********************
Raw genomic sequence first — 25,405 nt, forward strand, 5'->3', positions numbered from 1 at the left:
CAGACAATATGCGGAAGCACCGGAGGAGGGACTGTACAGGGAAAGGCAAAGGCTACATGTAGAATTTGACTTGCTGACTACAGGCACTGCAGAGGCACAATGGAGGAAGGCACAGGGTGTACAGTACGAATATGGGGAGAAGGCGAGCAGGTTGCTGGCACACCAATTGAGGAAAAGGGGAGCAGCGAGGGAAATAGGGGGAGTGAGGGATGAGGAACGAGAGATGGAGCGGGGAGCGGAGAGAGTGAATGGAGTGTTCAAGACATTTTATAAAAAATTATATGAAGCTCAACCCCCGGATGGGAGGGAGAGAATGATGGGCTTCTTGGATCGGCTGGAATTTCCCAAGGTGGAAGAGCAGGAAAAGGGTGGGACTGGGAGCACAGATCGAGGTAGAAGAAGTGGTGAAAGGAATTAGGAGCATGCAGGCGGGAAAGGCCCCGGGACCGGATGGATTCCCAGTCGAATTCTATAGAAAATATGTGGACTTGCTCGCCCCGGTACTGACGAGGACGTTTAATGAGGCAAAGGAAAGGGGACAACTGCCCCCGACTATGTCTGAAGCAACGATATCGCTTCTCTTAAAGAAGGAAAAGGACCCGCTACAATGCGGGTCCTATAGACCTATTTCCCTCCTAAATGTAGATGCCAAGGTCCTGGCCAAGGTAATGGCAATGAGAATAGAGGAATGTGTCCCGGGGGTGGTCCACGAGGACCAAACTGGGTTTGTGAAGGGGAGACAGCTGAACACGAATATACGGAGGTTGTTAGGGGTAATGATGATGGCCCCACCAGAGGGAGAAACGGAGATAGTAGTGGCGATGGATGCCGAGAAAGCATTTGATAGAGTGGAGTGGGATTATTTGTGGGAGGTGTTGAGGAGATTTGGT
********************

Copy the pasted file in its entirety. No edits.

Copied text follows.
Raw genomic sequence first — 25,405 nt, forward strand, 5'->3', positions numbered from 1 at the left:
CAGACAATATGCGGAAGCACCGGAGGAGGGACTGTACAGGGAAAGGCAAAGGCTACATGTAGAATTTGACTTGCTGACTACAGGCACTGCAGAGGCACAATGGAGGAAGGCACAGGGTGTACAGTACGAATATGGGGAGAAGGCGAGCAGGTTGCTGGCACACCAATTGAGGAAAAGGGGAGCAGCGAGGGAAATAGGGGGAGTGAGGGATGAGGAACGAGAGATGGAGCGGGGAGCGGAGAGAGTGAATGGAGTGTTCAAGACATTTTATAAAAAATTATATGAAGCTCAACCCCCGGATGGGAGGGAGAGAATGATGGGCTTCTTGGATCGGCTGGAATTTCCCAAGGTGGAAGAGCAGGAAAAGGGTGGGACTGGGAGCACAGATCGAGGTAGAAGAAGTGGTGAAAGGAATTAGGAGCATGCAGGCGGGAAAGGCCCCGGGACCGGATGGATTCCCAGTCGAATTCTATAGAAAATATGTGGACTTGCTCGCCCCGGTACTGACGAGGACGTTTAATGAGGCAAAGGAAAGGGGACAACTGCCCCCGACTATGTCTGAAGCAACGATATCGCTTCTCTTAAAGAAGGAAAAGGACCCGCTACAATGCGGGTCCTATAGACCTATTTCCCTCCTAAATGTAGATGCCAAGGTCCTGGCCAAGGTAATGGCAATGAGAATAGAGGAATGTGTCCCGGGGGTGGTCCACGAGGACCAAACTGGGTTTGTGAAGGGGAGACAGCTGAACACGAATATACGGAGGTTGTTAGGGGTAATGATGATGGCCCCACCAGAGGGAGAAACGGAGATAGTAGTGGCGATGGATGCCGAGAAAGCATTTGATAGAGTGGAGTGGGATTATTTGTGGGAGGTGTTGAGGAGATTTGGT